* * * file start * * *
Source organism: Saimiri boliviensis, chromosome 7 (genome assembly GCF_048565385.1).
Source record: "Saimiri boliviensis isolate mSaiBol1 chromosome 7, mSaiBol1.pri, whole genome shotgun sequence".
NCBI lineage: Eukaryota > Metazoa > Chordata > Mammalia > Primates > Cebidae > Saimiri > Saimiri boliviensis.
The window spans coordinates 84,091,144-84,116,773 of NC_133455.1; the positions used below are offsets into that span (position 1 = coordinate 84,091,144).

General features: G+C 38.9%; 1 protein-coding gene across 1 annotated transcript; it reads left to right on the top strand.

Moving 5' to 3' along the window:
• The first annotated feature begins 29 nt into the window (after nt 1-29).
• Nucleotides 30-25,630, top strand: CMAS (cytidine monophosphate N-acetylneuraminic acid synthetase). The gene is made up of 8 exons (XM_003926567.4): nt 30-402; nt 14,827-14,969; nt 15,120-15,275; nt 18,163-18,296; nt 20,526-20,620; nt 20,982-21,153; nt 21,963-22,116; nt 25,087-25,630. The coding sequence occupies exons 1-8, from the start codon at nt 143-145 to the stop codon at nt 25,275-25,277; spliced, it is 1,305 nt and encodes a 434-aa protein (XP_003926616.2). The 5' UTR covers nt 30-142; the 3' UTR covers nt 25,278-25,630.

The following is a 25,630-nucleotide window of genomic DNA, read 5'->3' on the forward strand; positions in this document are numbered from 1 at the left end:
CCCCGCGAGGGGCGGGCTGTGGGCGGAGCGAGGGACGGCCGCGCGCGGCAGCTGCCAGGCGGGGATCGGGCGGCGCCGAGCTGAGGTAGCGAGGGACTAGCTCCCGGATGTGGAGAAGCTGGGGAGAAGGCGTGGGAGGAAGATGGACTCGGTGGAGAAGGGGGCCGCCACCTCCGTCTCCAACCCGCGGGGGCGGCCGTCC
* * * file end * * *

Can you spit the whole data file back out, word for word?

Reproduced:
Source organism: Saimiri boliviensis, chromosome 7 (genome assembly GCF_048565385.1).
Source record: "Saimiri boliviensis isolate mSaiBol1 chromosome 7, mSaiBol1.pri, whole genome shotgun sequence".
NCBI lineage: Eukaryota > Metazoa > Chordata > Mammalia > Primates > Cebidae > Saimiri > Saimiri boliviensis.
The window spans coordinates 84,091,144-84,116,773 of NC_133455.1; the positions used below are offsets into that span (position 1 = coordinate 84,091,144).

General features: G+C 38.9%; 1 protein-coding gene across 1 annotated transcript; it reads left to right on the top strand.

Moving 5' to 3' along the window:
• The first annotated feature begins 29 nt into the window (after nt 1-29).
• Nucleotides 30-25,630, top strand: CMAS (cytidine monophosphate N-acetylneuraminic acid synthetase). The gene is made up of 8 exons (XM_003926567.4): nt 30-402; nt 14,827-14,969; nt 15,120-15,275; nt 18,163-18,296; nt 20,526-20,620; nt 20,982-21,153; nt 21,963-22,116; nt 25,087-25,630. The coding sequence occupies exons 1-8, from the start codon at nt 143-145 to the stop codon at nt 25,275-25,277; spliced, it is 1,305 nt and encodes a 434-aa protein (XP_003926616.2). The 5' UTR covers nt 30-142; the 3' UTR covers nt 25,278-25,630.

The following is a 25,630-nucleotide window of genomic DNA, read 5'->3' on the forward strand; positions in this document are numbered from 1 at the left end:
CCCCGCGAGGGGCGGGCTGTGGGCGGAGCGAGGGACGGCCGCGCGCGGCAGCTGCCAGGCGGGGATCGGGCGGCGCCGAGCTGAGGTAGCGAGGGACTAGCTCCCGGATGTGGAGAAGCTGGGGAGAAGGCGTGGGAGGAAGATGGACTCGGTGGAGAAGGGGGCCGCCACCTCCGTCTCCAACCCGCGGGGGCGGCCGTCC